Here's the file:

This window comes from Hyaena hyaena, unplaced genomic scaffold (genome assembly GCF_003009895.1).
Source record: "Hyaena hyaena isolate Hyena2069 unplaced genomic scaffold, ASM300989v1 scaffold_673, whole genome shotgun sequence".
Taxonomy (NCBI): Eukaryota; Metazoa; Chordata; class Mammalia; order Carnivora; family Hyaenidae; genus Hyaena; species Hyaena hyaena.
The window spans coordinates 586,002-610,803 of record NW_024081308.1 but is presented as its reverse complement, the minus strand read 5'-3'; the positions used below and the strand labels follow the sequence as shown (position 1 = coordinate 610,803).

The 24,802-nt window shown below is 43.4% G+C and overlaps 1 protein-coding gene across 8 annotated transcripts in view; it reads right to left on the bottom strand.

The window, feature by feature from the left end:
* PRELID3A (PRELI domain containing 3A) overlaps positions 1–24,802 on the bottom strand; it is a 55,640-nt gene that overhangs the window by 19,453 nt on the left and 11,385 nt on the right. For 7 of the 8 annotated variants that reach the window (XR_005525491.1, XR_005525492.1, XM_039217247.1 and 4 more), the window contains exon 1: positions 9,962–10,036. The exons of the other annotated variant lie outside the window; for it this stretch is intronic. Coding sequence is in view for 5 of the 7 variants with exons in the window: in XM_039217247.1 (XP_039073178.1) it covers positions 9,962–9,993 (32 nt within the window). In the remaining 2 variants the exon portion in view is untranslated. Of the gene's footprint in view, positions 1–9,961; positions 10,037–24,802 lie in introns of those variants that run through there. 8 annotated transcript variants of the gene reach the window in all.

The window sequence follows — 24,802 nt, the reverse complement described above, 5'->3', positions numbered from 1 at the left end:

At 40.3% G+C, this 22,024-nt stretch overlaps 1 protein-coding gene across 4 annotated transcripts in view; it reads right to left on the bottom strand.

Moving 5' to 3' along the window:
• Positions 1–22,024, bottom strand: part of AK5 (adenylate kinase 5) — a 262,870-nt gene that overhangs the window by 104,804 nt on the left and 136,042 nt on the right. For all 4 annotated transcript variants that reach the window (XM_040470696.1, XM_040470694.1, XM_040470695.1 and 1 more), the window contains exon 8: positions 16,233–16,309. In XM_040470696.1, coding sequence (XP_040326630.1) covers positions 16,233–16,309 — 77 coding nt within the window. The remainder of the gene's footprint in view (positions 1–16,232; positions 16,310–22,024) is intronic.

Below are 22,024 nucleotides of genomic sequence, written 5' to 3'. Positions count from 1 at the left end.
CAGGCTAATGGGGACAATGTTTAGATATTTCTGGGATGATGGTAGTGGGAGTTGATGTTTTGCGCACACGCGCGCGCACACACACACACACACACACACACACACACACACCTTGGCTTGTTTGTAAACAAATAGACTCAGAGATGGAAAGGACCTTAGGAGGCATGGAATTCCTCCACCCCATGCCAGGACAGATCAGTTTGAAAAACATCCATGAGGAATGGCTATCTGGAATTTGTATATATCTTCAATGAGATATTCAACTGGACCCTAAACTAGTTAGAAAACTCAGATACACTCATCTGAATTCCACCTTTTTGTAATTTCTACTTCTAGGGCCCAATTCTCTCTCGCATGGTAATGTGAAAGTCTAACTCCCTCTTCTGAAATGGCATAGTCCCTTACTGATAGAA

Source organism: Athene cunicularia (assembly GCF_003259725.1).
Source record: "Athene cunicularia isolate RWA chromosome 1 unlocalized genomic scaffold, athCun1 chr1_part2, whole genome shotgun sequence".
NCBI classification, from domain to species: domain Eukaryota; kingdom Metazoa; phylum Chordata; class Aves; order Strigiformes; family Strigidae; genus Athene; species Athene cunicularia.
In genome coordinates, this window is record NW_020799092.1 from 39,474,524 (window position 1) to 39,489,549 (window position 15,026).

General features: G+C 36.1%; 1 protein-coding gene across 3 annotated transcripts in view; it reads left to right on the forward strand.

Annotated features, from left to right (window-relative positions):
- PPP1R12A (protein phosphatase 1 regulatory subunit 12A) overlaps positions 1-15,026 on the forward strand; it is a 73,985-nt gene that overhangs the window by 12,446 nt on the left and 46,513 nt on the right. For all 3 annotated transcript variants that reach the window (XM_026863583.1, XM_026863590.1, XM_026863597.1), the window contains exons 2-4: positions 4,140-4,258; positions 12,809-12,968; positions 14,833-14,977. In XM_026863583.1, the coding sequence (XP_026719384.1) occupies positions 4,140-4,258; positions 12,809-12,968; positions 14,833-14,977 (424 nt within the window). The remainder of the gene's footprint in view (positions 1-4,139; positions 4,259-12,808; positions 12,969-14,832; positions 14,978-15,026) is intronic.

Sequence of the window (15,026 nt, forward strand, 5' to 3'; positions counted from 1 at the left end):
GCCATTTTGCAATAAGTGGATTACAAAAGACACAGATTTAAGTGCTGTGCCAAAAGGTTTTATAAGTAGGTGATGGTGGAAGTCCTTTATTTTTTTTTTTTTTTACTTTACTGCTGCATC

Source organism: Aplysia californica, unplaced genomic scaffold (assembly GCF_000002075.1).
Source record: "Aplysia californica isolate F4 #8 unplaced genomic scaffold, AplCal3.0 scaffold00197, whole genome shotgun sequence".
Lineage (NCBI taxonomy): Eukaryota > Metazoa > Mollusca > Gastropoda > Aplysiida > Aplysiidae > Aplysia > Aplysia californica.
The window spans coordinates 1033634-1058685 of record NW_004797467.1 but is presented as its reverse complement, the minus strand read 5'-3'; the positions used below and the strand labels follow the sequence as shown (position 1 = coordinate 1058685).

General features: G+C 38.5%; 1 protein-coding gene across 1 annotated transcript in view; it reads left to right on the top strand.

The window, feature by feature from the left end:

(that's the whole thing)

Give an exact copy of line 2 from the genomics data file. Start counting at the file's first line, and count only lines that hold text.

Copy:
Source record: "Hyaena hyaena isolate Hyena2069 unplaced genomic scaffold, ASM300989v1 scaffold_673, whole genome shotgun sequence".